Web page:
The trick is to do the tour in a place with some Roadfood restaurants we know are great (so it’s not a waste of time for the group) but others yet to be tried, where there is some variety of cuisine (how many people want to sample 7 variations of the same dish in a row?) and — this is a tricky part — where there are great eateries that can accommodate a sudden onslaught of 50 or 100 Roadfooders. (I thought we tested the limit of that last one at Prince’s Hot Chicken in Nashville; conversely, the BBQ’s of Texas weren’t the least bit fazed.) And primarily, we want to go somewhere that has some regional specialties that most of us simply can’t get at home. The limited radius is important, too, since I think most people who participate would rather spend their time eating and socializing than riding on a bus.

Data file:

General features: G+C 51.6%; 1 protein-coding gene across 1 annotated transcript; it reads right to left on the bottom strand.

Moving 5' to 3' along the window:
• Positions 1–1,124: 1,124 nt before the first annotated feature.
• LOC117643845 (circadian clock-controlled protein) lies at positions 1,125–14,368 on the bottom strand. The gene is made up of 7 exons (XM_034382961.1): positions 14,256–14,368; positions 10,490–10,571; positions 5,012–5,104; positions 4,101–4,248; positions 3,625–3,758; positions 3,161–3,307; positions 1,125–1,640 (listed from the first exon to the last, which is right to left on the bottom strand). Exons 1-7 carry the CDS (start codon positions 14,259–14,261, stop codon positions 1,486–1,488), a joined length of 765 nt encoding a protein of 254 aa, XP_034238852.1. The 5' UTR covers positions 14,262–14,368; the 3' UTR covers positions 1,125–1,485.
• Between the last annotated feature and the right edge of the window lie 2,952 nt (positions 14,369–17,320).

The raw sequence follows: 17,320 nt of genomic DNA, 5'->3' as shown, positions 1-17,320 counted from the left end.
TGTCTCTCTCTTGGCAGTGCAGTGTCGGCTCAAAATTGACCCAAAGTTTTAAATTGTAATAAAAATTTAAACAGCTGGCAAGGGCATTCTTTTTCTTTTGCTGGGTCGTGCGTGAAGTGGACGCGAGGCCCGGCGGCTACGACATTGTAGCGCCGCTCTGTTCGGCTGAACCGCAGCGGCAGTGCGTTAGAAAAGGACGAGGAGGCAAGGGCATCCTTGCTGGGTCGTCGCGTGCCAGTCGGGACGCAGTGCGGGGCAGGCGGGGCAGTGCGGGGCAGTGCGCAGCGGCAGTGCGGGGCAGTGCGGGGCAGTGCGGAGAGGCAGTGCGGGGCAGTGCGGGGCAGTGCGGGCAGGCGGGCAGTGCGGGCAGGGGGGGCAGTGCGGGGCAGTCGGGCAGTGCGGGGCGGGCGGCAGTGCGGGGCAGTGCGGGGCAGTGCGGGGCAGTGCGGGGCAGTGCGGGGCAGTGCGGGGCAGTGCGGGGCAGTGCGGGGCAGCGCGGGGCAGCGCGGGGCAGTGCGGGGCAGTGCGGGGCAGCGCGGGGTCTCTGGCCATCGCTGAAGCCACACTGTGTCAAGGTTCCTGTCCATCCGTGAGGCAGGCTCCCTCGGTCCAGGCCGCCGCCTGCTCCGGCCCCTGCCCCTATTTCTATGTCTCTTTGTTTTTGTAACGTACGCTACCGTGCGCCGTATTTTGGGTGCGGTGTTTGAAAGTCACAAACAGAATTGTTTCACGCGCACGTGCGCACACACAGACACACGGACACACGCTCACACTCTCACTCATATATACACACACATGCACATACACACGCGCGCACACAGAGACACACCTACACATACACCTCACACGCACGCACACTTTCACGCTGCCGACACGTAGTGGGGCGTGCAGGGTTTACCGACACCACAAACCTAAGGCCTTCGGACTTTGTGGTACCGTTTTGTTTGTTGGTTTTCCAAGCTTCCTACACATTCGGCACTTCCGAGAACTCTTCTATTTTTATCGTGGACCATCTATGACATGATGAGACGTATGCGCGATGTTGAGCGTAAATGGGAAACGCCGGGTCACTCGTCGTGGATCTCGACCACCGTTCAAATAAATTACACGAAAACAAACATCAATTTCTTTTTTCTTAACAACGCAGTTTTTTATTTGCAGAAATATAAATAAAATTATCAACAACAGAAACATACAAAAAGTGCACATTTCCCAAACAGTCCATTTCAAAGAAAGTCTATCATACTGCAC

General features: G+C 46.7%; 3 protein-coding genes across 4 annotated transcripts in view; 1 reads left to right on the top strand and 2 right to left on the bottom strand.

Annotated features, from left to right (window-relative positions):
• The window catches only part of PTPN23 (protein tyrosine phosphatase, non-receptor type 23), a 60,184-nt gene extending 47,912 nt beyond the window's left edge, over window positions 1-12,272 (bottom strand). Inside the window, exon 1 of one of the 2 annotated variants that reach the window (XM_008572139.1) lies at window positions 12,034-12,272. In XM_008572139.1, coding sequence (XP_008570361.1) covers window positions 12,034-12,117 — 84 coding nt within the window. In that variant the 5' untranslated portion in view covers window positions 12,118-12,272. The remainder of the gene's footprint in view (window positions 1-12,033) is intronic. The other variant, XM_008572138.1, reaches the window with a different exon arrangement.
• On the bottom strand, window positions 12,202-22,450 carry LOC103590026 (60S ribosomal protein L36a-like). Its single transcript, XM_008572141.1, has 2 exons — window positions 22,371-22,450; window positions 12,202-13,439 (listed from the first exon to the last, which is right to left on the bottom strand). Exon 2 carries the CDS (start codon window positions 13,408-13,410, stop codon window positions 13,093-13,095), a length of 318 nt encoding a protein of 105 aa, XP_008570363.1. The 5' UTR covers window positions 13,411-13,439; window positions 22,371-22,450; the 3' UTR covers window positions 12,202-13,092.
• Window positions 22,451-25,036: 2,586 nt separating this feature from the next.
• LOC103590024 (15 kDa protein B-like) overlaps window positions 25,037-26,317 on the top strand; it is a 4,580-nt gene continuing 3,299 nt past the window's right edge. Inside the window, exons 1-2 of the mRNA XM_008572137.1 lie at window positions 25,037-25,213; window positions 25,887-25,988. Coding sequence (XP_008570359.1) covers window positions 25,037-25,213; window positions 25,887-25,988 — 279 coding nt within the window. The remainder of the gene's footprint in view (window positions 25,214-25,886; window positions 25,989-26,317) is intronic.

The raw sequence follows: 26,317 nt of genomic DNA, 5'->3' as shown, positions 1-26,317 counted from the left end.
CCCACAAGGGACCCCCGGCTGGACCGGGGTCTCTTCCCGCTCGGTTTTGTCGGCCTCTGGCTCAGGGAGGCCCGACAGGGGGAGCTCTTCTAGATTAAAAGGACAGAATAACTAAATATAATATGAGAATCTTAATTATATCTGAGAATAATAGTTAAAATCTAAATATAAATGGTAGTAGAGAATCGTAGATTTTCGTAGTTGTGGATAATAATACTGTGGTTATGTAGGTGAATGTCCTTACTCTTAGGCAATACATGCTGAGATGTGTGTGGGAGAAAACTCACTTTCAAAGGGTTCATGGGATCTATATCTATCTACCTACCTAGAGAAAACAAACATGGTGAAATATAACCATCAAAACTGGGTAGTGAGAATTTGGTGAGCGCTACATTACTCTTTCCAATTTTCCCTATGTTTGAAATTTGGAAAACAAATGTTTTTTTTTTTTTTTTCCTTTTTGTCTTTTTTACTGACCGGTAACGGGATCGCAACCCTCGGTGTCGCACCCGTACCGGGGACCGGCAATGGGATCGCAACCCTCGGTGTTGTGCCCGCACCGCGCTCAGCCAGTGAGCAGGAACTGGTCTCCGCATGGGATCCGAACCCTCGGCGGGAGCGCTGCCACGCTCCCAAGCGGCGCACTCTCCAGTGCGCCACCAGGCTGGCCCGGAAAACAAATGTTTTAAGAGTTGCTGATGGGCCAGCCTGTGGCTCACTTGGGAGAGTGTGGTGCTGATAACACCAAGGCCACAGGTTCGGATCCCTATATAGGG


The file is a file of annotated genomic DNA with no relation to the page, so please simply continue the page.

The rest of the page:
Having read the reports of several of the Roadfood.com tours in the past years, am I correct in presuming that the tours are confined to regions within a limited radius of some central starting/ending point (like the pairing of Rochester and Buffalo last fall)? And that the Tours are not a means for you to discover new restaurants, but for the group to tour establishments known to you together?